North Carolina governor: Leave your ‘stupid hat’ home as Hurricane Arthur bears down

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OUTER BANKS, N.C. -- Canceled. Rescheduled. As Hurricane Arthur gyrates up the East Coast, beachfront Fourth of July celebrations are falling flat -- and that could save lives, if it keeps revelers out of the water.

"This is no time to put your stupid hat on," North Carolina Gov. Pat McCrory said Thursday, warning people to stay out of the ocean. Forecasters say a major risk from the storm will be potentially deadly rip currents.

"Don't get brave just because you see some good waves out there," he said. "Stay out of the water ... and make sure we don't have to come rescue you and put our emergency workers in jeopardy."

Arthur turned into a hurricane early Thursday and appeared to be headed for North Carolina, prompting hurricane warnings and watches for most of the state's coastline. Parts of South Carolina and Virginia were under tropical storm warnings.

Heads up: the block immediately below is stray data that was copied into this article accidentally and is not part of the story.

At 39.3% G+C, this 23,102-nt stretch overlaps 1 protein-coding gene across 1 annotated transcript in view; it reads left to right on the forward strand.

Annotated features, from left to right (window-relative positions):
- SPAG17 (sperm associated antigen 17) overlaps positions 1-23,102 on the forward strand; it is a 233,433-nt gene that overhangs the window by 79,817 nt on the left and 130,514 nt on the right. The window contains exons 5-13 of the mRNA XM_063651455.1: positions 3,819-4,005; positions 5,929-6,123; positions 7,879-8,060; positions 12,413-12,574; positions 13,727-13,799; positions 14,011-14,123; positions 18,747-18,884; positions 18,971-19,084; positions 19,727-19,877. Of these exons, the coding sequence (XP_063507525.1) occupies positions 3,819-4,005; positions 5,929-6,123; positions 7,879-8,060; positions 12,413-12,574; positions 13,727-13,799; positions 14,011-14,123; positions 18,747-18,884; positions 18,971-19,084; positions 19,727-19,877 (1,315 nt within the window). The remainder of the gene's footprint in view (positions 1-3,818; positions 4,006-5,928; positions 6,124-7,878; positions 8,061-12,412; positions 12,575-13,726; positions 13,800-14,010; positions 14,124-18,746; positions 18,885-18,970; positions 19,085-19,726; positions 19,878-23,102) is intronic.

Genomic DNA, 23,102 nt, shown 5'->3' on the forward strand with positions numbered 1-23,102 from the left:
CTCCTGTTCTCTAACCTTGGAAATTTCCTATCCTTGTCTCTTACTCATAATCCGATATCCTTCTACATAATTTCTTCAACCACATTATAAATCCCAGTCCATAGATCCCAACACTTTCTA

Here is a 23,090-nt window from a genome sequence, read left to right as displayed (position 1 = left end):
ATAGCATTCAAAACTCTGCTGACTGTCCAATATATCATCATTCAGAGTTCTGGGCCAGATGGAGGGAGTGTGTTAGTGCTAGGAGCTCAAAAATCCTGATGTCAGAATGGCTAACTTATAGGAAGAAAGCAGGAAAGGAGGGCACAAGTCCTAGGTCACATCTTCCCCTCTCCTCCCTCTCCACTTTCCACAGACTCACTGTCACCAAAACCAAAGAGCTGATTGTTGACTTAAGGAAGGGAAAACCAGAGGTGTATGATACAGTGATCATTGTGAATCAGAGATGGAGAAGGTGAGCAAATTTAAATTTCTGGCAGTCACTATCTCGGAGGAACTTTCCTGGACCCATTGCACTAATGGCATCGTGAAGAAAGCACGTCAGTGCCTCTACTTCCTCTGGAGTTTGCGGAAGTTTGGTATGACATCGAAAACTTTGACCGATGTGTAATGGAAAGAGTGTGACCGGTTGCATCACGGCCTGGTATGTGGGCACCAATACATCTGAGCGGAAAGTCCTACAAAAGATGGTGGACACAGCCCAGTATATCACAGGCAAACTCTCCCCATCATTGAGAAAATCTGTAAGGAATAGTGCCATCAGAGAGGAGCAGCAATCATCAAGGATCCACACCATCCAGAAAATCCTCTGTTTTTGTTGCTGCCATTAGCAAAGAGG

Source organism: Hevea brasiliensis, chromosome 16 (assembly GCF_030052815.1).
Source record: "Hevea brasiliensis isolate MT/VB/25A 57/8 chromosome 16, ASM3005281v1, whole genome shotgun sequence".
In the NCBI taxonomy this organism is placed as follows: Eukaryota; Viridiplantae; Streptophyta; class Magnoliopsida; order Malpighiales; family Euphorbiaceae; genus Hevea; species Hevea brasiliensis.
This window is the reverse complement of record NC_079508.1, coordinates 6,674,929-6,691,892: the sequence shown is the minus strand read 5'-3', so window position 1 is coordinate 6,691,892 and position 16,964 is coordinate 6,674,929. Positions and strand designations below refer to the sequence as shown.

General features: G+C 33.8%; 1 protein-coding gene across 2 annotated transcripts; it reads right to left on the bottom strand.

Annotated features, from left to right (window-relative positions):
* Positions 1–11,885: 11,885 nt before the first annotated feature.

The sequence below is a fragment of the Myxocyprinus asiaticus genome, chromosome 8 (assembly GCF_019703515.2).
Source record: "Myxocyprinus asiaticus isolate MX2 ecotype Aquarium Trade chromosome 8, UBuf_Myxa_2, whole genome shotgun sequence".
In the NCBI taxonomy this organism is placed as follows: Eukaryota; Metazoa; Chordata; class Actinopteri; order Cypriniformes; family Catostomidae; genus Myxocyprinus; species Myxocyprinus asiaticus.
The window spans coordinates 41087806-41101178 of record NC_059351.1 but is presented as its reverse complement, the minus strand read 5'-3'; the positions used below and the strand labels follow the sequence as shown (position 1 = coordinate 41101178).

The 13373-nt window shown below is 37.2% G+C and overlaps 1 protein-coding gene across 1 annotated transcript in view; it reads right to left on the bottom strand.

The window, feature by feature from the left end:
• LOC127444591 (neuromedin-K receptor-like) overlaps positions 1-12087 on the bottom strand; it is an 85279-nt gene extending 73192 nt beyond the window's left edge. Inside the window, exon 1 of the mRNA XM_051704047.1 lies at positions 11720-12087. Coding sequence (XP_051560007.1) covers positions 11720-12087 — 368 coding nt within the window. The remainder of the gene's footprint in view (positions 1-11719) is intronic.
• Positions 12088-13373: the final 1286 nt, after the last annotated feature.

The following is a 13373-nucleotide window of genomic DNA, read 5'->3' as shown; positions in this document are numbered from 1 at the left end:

Authorities issued a mandatory evacuation order for Hatteras Island and a voluntary evacuation order for Ocracoke Island, both in North Carolina.

"The focus right now is really getting people to evacuate," said Craig Fugate, director of the Federal Emergency Management Agency.

Forecasters expect a storm surge of up to 4 feet at North Carolina's Outer Banks, along with large, destructive waves.Most of the coast will get 2 to 4 inches of rain, with 6 inches possible in some spots, the National Weather Service said.

Carefree attitude

On a pier at Atlantic Beach, North Carolina, on Wednesday, a sign read: "No lifeguard on duty." Gulls hovered over anglers as waves gently crashed ashore and few seemed worried about Arthur.

A shirtless beachcomber in a broad-brimmed straw hat was downright adventurous about its approach.

"I've lived long enough to know that new experiences are always fun, so you've got to live them. And this might really be fun and might be scary, but we're going to find out after a while," he said.

The town of Surf City, N.C., is scrapping its Fourth of July show, which was scheduled for Thursday.

But the city's website also said the storm's fury is likely to be short-lived and encouraged visitors to keep their beach vacation plans: "Surf City is very much open for business."

But vacationers should not take the warm welcome as an all-clear. To avoid tragedy, they should stay on land.

The storm is expected to spawn deadly rip currents -- rapid flows of water from the shore back out to the ocean that can pull people to sea and exhaust even the strongest swimmers.